Imaging of muscular structure with cellular or subcellular detail in whole-body animal models is of key importance for understanding muscular disease and assessing interventions. Classical histological methods for high-resolution imaging methods require excision, fixation and staining. Here we show that the three-dimensional muscular structure of unstained whole zebrafish can be imaged with sub-5μm detail with X-ray phase-contrast tomography. Our method relies on a laboratory propagation-based phase-contrast system tailored for detection of low-contrast 4-6μm subcellular myofibrils. The method is demonstrated on 20 days post fertilization zebrafish larvae and comparative histology confirms that we resolve individual myofibrils in the whole-body animal. X-ray imaging of healthy zebrafish show the expected structured muscle pattern while specimen with a dystrophin deficiency (sapje) displays an unstructured pattern, typical of Duchenne muscular dystrophy. The method opens up for whole-body imaging with sub-cellular detail also of other types of soft tissue and in different animal models.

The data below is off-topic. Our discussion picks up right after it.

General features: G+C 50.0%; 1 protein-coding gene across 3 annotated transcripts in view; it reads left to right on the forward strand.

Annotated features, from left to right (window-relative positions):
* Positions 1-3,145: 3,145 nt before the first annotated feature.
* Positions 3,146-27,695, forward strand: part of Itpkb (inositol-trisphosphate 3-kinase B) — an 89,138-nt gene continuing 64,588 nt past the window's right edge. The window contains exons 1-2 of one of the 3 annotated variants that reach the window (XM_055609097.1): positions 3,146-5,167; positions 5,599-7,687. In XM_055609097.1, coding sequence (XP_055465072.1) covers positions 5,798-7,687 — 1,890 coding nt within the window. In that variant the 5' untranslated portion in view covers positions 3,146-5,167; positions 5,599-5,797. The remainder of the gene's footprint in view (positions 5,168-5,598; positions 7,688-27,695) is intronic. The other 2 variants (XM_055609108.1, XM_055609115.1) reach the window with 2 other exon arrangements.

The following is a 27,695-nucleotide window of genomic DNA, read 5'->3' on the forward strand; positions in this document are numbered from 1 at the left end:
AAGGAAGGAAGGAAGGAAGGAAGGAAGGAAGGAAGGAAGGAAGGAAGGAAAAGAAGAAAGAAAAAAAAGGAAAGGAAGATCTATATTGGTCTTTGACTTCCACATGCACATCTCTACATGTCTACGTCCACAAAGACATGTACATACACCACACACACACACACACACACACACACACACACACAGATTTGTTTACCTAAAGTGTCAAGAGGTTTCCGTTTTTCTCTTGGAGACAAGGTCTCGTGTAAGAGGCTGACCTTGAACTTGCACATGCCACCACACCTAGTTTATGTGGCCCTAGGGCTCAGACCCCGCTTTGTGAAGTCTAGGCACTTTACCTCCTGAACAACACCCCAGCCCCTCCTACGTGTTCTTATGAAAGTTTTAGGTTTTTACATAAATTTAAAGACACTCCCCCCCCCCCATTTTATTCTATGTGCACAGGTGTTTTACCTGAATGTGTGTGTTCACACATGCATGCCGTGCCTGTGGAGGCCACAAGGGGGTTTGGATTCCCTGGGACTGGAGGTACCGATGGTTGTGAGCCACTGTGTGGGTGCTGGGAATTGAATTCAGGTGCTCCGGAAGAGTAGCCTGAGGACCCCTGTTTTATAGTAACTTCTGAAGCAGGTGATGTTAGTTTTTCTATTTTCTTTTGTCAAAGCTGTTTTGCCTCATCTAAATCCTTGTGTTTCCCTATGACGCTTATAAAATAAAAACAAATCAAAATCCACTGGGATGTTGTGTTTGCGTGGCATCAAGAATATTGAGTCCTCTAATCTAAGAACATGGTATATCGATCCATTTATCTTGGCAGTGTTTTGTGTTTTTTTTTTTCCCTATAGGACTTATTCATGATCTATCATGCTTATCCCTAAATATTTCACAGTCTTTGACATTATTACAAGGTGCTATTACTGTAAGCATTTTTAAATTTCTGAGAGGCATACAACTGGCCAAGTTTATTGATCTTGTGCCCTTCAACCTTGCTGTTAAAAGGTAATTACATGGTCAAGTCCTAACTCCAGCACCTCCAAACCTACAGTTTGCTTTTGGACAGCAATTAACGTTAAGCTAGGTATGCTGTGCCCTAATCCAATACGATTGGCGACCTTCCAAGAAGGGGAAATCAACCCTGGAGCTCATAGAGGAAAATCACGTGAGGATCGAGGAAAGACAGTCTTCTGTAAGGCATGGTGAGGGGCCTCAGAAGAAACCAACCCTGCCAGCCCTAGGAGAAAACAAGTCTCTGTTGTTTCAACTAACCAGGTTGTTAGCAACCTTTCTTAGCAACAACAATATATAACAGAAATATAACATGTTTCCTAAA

• 11.
    Vågberg, WIlliam
    et al.
    KTH, School of Engineering Sciences (SCI), Applied Physics, Biomedical and X-ray Physics.
    Larsson, Daniel H.
    KTH, School of Engineering Sciences (SCI), Applied Physics, Biomedical and X-ray Physics.
    Li, Mei
    Arner, Anders
    Hertz, Hans M.
    KTH, School of Engineering Sciences (SCI), Applied Physics, Biomedical and X-ray Physics.
    Laboratory phase-contrast x-ray tomography for imaging of zebrafish muscle structureManuscript (preprint) (Other academic)
  • 12.
    Vågberg, William
    et al.
    KTH, School of Engineering Sciences (SCI), Applied Physics, Biomedical and X-ray Physics.
    Larsson, Jakob C.
    KTH, School of Engineering Sciences (SCI), Applied Physics, Biomedical and X-ray Physics.
    Hertz, Hans
    KTH, School of Engineering Sciences (SCI), Applied Physics, Biomedical and X-ray Physics.